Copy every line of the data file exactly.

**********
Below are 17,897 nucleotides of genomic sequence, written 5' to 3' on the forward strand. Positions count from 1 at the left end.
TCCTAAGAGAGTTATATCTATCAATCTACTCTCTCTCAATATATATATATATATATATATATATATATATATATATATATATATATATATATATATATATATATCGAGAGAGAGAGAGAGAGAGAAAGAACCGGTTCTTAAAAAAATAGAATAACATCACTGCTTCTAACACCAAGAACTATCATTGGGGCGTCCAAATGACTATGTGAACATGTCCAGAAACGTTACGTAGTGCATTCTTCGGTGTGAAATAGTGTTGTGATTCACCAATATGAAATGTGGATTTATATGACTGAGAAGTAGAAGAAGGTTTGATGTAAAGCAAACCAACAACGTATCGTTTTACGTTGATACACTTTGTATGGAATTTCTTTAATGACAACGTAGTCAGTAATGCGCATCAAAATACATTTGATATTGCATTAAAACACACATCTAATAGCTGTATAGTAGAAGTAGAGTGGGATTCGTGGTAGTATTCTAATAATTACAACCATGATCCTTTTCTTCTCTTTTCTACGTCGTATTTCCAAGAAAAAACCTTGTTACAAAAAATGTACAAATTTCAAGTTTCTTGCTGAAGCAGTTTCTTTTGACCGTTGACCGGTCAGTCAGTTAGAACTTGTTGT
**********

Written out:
Below are 17,897 nucleotides of genomic sequence, written 5' to 3' on the forward strand. Positions count from 1 at the left end.
TCCTAAGAGAGTTATATCTATCAATCTACTCTCTCTCAATATATATATATATATATATATATATATATATATATATATATATATATATATATATATATATATATCGAGAGAGAGAGAGAGAGAGAAAGAACCGGTTCTTAAAAAAATAGAATAACATCACTGCTTCTAACACCAAGAACTATCATTGGGGCGTCCAAATGACTATGTGAACATGTCCAGAAACGTTACGTAGTGCATTCTTCGGTGTGAAATAGTGTTGTGATTCACCAATATGAAATGTGGATTTATATGACTGAGAAGTAGAAGAAGGTTTGATGTAAAGCAAACCAACAACGTATCGTTTTACGTTGATACACTTTGTATGGAATTTCTTTAATGACAACGTAGTCAGTAATGCGCATCAAAATACATTTGATATTGCATTAAAACACACATCTAATAGCTGTATAGTAGAAGTAGAGTGGGATTCGTGGTAGTATTCTAATAATTACAACCATGATCCTTTTCTTCTCTTTTCTACGTCGTATTTCCAAGAAAAAACCTTGTTACAAAAAATGTACAAATTTCAAGTTTCTTGCTGAAGCAGTTTCTTTTGACCGTTGACCGGTCAGTCAGTTAGAACTTGTTGT